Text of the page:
And just when you thought
that Hollywood could not lower the limbo bar of grunge, angst, grossness, slice-of-life
naturalism, and political correctness any lower, along comes Orange Is the New Black (Orange/Black). It accommodates scurrying
human rodents and other vermin small enough in character to squeeze under the
bar.
Orange/Black
may or may not be a subtle metaphor for American society. It is difficult to
probe the motives and intentions of anyone who produces such expensive rubbish.
The excerpts of the
book I read I found boring if not unreadable. I won’t quote them here.
I watched all thirteen
episodes of the series, in order to ensure a fair and objective evaluation of
it. The hard part was recovering from the ennui of watching such rubbish.
When Kerman’s book appeared
in 2011, it was so drowned in establishment praise that it’s hard to rummage
through the layers of exuberant and lavish superlatives to find any substance. All
one finds is a fork-full of dry cake smothered in gobs of icing. One is
expected to care about Kerman’s sojourn in prison. The message is: Confusion
and self-effacing introspection are the new norm. Fifty shades of banality are
the new heights. When you glance down in appreciation at your prison shower
room floppies, you have attained Karma.
Much is made of owning a pair
of shower room floppies in the series, because to not wear them is to risk
contracting a fungus. But the fungus so apparent in this series isn’t physical.
It is mental. It is philosophical.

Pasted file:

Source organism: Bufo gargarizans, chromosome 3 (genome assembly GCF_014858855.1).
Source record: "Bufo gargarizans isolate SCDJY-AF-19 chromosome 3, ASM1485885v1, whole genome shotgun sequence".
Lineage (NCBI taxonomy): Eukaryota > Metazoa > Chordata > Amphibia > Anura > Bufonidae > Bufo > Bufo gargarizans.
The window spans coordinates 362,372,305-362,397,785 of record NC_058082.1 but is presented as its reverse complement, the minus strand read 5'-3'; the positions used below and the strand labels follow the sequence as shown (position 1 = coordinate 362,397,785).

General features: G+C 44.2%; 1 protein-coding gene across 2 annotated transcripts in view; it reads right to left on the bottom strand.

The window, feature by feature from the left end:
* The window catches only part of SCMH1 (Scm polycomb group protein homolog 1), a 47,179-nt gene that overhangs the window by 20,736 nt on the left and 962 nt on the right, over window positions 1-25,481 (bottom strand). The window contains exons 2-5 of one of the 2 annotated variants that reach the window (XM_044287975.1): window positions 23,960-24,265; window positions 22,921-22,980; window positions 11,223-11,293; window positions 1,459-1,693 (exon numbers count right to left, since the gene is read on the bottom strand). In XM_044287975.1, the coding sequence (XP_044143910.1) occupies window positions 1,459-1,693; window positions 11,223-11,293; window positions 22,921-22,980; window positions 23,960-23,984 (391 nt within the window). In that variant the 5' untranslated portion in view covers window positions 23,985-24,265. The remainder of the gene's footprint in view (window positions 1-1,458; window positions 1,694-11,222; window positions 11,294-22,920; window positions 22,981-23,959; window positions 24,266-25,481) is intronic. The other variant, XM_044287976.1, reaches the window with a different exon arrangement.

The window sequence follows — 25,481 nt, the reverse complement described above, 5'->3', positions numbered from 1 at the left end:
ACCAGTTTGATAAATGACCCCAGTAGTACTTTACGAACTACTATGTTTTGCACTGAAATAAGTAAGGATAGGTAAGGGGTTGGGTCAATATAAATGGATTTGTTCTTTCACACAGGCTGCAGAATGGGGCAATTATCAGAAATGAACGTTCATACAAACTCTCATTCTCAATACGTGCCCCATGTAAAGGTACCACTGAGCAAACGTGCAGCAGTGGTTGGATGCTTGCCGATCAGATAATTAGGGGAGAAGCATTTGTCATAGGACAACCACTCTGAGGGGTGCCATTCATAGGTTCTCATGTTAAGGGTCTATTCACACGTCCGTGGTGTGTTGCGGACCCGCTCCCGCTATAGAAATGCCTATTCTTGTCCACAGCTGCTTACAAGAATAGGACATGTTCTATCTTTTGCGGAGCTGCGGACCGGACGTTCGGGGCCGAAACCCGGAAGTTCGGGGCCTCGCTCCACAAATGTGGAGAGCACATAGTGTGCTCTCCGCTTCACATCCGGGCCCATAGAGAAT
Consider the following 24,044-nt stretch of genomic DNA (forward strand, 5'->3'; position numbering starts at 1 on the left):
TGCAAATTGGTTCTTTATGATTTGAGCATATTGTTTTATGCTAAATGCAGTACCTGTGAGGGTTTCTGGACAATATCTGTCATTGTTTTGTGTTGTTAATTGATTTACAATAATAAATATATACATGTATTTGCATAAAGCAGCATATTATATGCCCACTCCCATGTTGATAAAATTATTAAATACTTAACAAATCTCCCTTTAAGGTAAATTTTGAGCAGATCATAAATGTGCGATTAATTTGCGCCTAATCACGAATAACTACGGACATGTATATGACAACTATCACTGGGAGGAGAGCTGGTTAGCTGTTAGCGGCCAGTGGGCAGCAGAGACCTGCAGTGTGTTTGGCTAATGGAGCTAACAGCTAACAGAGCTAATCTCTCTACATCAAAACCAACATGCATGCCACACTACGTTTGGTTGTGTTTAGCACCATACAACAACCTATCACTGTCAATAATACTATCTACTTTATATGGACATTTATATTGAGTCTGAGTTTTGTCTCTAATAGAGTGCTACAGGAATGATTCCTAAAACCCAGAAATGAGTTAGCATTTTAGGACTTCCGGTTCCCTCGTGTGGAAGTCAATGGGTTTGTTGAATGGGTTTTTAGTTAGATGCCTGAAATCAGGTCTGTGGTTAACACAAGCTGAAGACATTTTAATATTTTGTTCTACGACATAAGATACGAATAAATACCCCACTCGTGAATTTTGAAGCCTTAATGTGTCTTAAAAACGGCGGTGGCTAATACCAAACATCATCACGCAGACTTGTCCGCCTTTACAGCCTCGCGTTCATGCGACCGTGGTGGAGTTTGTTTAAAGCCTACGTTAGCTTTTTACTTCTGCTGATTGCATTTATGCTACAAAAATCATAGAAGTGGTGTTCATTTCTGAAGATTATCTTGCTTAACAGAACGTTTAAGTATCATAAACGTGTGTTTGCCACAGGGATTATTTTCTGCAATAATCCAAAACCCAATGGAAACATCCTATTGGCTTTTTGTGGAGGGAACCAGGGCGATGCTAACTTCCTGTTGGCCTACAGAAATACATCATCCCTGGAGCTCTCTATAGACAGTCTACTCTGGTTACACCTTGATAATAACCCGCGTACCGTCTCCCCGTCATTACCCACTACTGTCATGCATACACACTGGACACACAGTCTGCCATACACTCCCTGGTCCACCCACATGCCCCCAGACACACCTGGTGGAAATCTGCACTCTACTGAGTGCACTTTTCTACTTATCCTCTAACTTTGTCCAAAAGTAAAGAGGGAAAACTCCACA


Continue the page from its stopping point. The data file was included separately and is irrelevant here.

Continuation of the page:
Last June, Netflix signed a
second season contract for the series. It might now feature some Muslims as additional
Morks who can instruct Chapman on the art of being human. Chapman, being a
white, infidel female, has no wisdom to offer anyone. I’m sure various Muslim advocacy
groups have protested the absence of female head-bangers in the prison
population. Perhaps Piper Chapman will see the light and champion the creation
of a special arse-lifting room just for Muslims, and the issuing of free prayer
rugs and Korans by the prison
commissary. Just as we do for the killers in custody at Gitmo.
The first season brandished a
gamut of virtually every other “minority” or “oppressed”
group imaginable in American society today, all Morks in their own eclectic
ways: lesbians, butch and covert; a black transgender character and hairdresser
and former fire fighter; Christians, tame, laid-back, zealous, maniacal, and
even homicidal; Hispanics or Latinos of unknown nationality (maybe Mexican,
maybe Colombian, who knows?); various shades of  jive- and street-talkin’ blacks, from Obama
tan to midnight blue; corrupt and conniving prison administrators, and corrupt
and sex-cruising male guards, all white; butch female guards; indefinable
whackos of various stripes; and followers, leaders, groupies, and non-aligned female
felons of virtually every kind.
Then there’s Galina ‘Red’
Reznikov, the incarcerated wife of Russian origin who runs the prison kitchen
and a drug smuggling operation, played by Kate Mulgrew. Anyone familiar with
the actress from the Star Trek: Voyager
TV series, in which she played Captain Kathryn Janeway, will not at first
recognize her, for she has filled out and her faux Russian accent bears little resemblance to her commanding
tones as captain of a research ship roaming the stellar voids in search of plots.
Outside the prison fence in
civilian life, there is a darkly satirical presentation of American society,
dominated by Larry Bloom, Piper Chapman’s fiancé, portrayed by Jason Biggs. Larry
is an angst-ridden wuss of a “journalist” who finally dumps Chapman